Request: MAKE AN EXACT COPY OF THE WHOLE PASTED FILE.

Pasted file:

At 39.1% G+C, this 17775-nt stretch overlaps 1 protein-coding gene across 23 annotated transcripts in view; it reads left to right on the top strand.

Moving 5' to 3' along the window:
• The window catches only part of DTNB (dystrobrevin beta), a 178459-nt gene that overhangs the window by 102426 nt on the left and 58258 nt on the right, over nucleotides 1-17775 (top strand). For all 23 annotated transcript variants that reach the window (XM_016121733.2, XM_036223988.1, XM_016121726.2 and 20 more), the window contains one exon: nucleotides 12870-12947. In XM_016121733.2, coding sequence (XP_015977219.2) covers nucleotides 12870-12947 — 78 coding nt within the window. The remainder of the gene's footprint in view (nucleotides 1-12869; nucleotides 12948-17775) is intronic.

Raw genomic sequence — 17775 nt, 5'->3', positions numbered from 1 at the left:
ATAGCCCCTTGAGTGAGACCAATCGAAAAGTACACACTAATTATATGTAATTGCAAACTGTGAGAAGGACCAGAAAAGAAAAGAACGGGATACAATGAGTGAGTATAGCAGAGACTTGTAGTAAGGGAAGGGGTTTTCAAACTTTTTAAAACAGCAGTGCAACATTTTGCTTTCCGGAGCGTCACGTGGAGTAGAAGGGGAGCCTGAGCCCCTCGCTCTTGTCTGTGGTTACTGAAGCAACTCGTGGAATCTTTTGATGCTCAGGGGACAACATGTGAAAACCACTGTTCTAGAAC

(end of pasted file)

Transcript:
At 39.1% G+C, this 17775-nt stretch overlaps 1 protein-coding gene across 23 annotated transcripts in view; it reads left to right on the top strand.

Moving 5' to 3' along the window:
• The window catches only part of DTNB (dystrobrevin beta), a 178459-nt gene that overhangs the window by 102426 nt on the left and 58258 nt on the right, over nucleotides 1-17775 (top strand). For all 23 annotated transcript variants that reach the window (XM_016121733.2, XM_036223988.1, XM_016121726.2 and 20 more), the window contains one exon: nucleotides 12870-12947. In XM_016121733.2, coding sequence (XP_015977219.2) covers nucleotides 12870-12947 — 78 coding nt within the window. The remainder of the gene's footprint in view (nucleotides 1-12869; nucleotides 12948-17775) is intronic.

Raw genomic sequence — 17775 nt, 5'->3', positions numbered from 1 at the left:
ATAGCCCCTTGAGTGAGACCAATCGAAAAGTACACACTAATTATATGTAATTGCAAACTGTGAGAAGGACCAGAAAAGAAAAGAACGGGATACAATGAGTGAGTATAGCAGAGACTTGTAGTAAGGGAAGGGGTTTTCAAACTTTTTAAAACAGCAGTGCAACATTTTGCTTTCCGGAGCGTCACGTGGAGTAGAAGGGGAGCCTGAGCCCCTCGCTCTTGTCTGTGGTTACTGAAGCAACTCGTGGAATCTTTTGATGCTCAGGGGACAACATGTGAAAACCACTGTTCTAGAAC